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FASB Discusses Accounting Issues Arising from Tax Reform

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On January 10, 2018, the Financial Accounting Standards Board (FASB) met in order to discuss various accounting issues arising from the Tax Cuts and Jobs Act (the “Tax Act”) enacted on December 22, 2017. We have included below a summary of the topics discussed and tentative decisions reached during this meeting.

At a Glance

At its January 10, 2018 Board meeting, the Board directed the FASB staff to prepare a proposed Accounting Standards Update for exposure that would require a one-time reclassification from accumulated other comprehensive income to retained earnings for the “stranded tax effects” of the newly enacted corporate tax rates related to deferred tax assets or liabilities originally recorded in other comprehensive income.

In addition, the Board discussed the following topics, and while no decisions were made, the Board was supportive of the staff’s preliminary views on these topics:

  • To not object to private companies and not-for-profit entities applying the guidance in SEC Staff Accounting Bulletin No. 118 regarding reporting the effects of the Tax Act when determination of the impact of all of the provisions has not been completed.
  • The tax liability related to the deemed repatriation of undistributed and untaxed foreign earnings and profits should not be discounted to reflect the time value of money.
  • Alternative minimum tax (AMT) tax credits that will be used or ultimately refunded should not be discounted to reflect the time value of money.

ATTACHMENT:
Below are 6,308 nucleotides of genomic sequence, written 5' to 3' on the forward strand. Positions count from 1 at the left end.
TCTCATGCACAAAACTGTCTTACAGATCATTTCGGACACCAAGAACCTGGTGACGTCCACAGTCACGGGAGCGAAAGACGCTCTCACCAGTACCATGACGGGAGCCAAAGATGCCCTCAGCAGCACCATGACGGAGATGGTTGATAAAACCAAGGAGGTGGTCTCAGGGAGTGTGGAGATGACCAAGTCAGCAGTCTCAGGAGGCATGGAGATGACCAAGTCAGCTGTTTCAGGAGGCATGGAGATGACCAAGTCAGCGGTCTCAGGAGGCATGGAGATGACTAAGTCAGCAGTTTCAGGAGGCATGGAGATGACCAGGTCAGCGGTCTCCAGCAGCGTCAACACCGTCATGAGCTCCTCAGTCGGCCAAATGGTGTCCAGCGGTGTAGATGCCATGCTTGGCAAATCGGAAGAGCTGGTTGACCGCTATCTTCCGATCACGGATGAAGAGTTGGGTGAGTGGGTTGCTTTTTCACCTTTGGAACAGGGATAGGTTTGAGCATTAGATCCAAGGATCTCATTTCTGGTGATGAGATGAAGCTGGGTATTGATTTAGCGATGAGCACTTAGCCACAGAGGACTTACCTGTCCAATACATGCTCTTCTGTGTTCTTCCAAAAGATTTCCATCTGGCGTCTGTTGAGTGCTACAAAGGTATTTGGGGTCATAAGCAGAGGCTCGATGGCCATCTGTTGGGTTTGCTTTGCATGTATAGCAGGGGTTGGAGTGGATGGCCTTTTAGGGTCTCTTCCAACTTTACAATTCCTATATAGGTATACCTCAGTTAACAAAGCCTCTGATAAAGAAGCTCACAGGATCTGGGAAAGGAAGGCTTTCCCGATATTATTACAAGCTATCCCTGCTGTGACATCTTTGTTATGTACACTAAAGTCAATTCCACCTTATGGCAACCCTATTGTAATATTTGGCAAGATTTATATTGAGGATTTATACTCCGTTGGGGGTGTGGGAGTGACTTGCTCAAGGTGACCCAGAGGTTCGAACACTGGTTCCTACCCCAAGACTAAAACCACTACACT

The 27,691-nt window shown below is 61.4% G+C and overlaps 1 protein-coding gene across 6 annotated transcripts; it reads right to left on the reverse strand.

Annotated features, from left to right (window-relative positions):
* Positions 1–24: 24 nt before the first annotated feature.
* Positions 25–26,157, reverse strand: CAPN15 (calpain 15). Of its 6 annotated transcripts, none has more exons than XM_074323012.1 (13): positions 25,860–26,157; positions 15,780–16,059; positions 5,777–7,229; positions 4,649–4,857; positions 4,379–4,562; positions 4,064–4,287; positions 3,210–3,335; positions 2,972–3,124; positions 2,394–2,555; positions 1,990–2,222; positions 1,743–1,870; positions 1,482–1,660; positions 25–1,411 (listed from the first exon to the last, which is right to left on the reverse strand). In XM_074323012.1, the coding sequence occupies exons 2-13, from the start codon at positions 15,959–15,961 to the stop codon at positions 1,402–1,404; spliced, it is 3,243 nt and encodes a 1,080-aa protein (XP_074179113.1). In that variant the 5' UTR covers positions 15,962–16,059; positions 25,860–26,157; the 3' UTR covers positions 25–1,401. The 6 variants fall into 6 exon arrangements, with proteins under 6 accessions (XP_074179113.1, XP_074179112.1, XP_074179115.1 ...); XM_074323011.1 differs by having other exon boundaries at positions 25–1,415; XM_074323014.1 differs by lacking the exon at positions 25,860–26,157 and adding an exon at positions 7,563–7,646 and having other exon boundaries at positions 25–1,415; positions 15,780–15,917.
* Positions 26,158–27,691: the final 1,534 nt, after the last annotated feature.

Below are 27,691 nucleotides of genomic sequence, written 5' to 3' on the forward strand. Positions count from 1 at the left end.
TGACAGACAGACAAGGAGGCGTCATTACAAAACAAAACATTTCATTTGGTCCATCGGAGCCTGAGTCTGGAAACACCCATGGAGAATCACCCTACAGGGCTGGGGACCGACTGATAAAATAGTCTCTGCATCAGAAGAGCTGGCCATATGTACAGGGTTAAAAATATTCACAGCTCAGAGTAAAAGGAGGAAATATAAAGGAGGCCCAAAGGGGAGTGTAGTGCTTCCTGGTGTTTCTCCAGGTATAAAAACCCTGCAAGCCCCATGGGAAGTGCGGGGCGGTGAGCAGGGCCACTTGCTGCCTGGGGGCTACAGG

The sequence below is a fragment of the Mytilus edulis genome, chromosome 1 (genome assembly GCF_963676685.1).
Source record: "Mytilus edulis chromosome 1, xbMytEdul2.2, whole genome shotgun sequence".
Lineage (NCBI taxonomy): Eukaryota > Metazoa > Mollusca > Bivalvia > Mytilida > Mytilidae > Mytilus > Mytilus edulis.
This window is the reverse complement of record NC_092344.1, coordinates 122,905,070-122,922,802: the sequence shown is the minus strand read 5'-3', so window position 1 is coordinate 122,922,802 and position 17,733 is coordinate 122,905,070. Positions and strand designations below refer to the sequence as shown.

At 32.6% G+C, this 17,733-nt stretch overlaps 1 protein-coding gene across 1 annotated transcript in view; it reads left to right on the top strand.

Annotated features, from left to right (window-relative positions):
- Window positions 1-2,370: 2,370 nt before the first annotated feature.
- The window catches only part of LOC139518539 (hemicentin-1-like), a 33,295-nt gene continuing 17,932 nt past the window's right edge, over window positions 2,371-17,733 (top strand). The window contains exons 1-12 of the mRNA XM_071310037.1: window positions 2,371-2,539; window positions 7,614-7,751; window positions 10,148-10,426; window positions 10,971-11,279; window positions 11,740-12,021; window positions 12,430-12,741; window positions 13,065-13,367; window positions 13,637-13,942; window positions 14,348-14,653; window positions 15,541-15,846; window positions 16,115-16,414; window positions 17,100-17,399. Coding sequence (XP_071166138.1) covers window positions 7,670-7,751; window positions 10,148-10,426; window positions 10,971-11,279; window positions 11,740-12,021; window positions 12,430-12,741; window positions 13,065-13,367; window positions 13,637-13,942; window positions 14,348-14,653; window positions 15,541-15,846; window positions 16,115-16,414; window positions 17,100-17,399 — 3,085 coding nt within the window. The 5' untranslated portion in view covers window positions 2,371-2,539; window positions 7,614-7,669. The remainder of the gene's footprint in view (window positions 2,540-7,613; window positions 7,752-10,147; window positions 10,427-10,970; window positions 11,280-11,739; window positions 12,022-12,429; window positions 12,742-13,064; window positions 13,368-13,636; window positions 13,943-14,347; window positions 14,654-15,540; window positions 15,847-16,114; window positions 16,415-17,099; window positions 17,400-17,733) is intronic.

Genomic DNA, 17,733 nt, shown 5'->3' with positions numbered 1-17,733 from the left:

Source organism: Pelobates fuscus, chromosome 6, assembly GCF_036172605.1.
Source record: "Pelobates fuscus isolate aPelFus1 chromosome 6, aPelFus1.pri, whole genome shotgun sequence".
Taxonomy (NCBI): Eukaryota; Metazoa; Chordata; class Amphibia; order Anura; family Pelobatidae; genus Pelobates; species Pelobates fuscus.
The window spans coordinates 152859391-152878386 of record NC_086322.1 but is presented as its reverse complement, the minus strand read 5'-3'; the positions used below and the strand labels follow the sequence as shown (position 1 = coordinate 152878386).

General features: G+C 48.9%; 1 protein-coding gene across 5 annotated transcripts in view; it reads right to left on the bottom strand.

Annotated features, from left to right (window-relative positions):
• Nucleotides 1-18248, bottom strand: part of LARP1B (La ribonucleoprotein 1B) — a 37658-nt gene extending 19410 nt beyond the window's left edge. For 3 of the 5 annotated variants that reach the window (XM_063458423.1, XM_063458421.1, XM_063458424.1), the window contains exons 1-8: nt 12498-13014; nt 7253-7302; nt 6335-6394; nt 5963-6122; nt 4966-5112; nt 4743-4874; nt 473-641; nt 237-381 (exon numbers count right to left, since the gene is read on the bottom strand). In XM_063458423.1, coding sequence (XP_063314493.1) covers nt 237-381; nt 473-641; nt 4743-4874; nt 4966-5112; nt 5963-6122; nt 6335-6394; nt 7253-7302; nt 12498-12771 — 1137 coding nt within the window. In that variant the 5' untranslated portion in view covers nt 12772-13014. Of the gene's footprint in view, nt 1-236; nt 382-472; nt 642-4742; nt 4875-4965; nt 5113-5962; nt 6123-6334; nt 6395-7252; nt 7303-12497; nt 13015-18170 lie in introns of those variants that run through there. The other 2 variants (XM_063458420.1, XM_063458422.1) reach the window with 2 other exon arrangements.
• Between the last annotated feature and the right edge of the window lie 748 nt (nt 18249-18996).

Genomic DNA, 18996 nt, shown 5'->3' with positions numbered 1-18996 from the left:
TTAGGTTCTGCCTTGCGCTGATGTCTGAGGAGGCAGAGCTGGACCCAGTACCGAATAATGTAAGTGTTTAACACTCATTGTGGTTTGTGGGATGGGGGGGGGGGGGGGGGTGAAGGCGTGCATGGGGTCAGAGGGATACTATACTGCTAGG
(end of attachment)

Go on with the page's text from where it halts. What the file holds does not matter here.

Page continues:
• Deferred tax assets and liabilities that may reverse and be taxed under the base erosion anti-abuse tax (BEAT) regime should be measured and recognized under the regular tax regime, not based on the lower tax rates of BEAT.
  • Under the global intangible low-taxed income (GILTI) provisions of the Tax Act, entities will have an accounting policy election with respect to treatment of basis differences that may be taxed as GILTI in the future as to whether they should be recognized currently or included in the period incurred.

None of the above conclusions have been finalized. The reclassification of the stranded tax effects in accumulated other comprehensive income will go through an accelerated, but complete, standard setting process of exposure, comment, re-deliberation, and if approved, adoption. The other matters are expected to be addressed as staff technical questions and answers, considered at the January 18 meeting of the Emerging Issues Task Force, and ultimately posted to the “Implementing New Standards” information section of the FASB’s website.

Continue reading for additional background and information on the discussions of the January 10 Board meeting.